But in trying to predict the next big thing, isn't there a tendency to over-react? Digital media is a case in point - the internet; OK, so it's useful, but web banners: so what? And who needs interactive TV anyway?
Call me old-fashioned, but isn't it easier ordering a pizza over the phone?
A: I may have missed a few, but there are certainly three unresolved metaphors in your first two sentences. It's not that I object on grammatical grounds, you understand; it's just that a metaphor omelette is often evidence of a scrambled brain.
You ask: 'in trying to predict the next big thing, isn't there a tendency to over-react?' Yes, of course. There's also a tendency to under-react.
As the man so shrewdly put it: 'Making predictions is a hazardous business, particularly with regard to the future.' A retrospective study of the early works of that great futurologist Alvin Toffler presents ample supporting evidence for this statement. Very little manufacturing industry is based in outer space (a Toffling example of over-reaction); no mention at all is made of the effect of the internet on communications (a Toffling example of under-reaction).
Advertising agencies who scoffed that the internet would never replace network television were right. In deciding that they could therefore safely ignore the internet, they were culpably wrong.
About the future of media, you may be certain of three things. New media will continue to emerge. No new medium will prove to be best for everything.
No existing medium will be completely and irrevocably displaced.
To test these predictions, just tap into your shark's pulse; I think you'll find a strong zeitgeist.
Q: To keep costs low I'm keen on doing a contra deal with a barter agency to finance my business trips but I've heard all sorts of horror stories, such as I'll end up with a lock-up full of bras rather than the flights I'm after. Any advice on what to do in this, admittedly unlikely, event?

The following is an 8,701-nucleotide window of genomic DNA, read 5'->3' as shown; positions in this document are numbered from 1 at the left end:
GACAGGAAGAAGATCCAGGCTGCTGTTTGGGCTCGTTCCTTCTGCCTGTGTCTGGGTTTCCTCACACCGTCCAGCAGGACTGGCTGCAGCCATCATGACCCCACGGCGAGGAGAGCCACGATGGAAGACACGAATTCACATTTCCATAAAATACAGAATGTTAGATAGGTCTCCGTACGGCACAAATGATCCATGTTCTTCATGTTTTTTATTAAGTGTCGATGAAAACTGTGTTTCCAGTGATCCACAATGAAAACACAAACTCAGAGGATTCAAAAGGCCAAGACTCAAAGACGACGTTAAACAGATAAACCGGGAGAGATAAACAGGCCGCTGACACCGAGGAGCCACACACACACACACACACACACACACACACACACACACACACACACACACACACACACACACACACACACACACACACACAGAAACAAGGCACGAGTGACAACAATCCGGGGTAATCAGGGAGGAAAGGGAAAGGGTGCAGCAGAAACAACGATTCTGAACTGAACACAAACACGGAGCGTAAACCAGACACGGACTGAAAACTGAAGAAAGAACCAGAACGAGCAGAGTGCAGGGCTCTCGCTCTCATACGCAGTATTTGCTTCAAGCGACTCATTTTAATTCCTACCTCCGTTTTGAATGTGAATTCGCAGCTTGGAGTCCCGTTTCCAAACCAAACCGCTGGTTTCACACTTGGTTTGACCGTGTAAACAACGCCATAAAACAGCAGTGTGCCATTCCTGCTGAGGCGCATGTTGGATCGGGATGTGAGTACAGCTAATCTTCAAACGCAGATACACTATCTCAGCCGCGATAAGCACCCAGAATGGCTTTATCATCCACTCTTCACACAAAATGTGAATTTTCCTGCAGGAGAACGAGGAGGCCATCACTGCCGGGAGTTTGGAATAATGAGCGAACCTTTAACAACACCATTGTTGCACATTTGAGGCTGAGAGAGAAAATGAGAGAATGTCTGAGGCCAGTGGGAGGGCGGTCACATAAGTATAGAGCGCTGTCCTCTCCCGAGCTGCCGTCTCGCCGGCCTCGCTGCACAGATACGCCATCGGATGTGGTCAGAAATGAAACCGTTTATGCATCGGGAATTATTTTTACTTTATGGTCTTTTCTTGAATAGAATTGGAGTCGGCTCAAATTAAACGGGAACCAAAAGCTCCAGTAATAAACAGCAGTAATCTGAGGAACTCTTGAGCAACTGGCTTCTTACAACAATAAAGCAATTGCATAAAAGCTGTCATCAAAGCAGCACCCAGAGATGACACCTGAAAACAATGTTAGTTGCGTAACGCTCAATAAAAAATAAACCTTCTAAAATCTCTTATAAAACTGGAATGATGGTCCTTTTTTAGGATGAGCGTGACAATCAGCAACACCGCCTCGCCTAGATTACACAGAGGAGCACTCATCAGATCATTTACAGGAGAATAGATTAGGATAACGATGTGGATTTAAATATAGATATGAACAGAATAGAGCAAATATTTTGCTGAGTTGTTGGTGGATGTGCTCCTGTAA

A: I've now read your question very carefully seven times and can still interpret it in only one way: you want to know what to do with a lock-up full of bras.
Though comprehensive in its scope, Campaign is a trade magazine primarily serving the advertising, marketing and media markets. I suggest you redirect your question to The Lingerie Newsletter & Women's Wear Journal (www.mcpetesez.com).
Having been in a number of senior client positions over the years I've had the good fortune to work with about six of the current top 20 agencies.
Why in almost every case when an agency is given a production budget do they insist on exceeding it and in cases present work that often doubles the budget given?
Two main reasons.
1. Television agencies are in thrall to their creative directors; who in turn believe that hurling production money at a meagre script will disguise the absence of an idea and seduce the socks off the next Cannes jury.
2. There is no incentive for your agency to come in on budget. The more of your money they spend, the happier their creative director and the richer they get.
In the absence of an incentive, you should not shrink from resorting to a deterrent. When faced with the challenge of splitting the atom on limited resources, Sir Ernest Rutherford memorably said: "We haven't any money so we've got to think." Give your agency a framed copy - then tell them in writing that, on pain of immediate dismissal, they must accept production budgets as absolute and immutable.
I can never understand why more clients don't behave more like clients.
- Jeremy Bullmore is a former chairman of J. Walter Thompson and a director of WPP. He also writes a monthly column for Management Today. A compilation of his business advice, Another Bad Day at the Office?, is published by Penguin, priced £5.99. Address your problems to him at campaign@ haynet.com or Campaign, 174 Hammersmith Rd, London W6 7JP.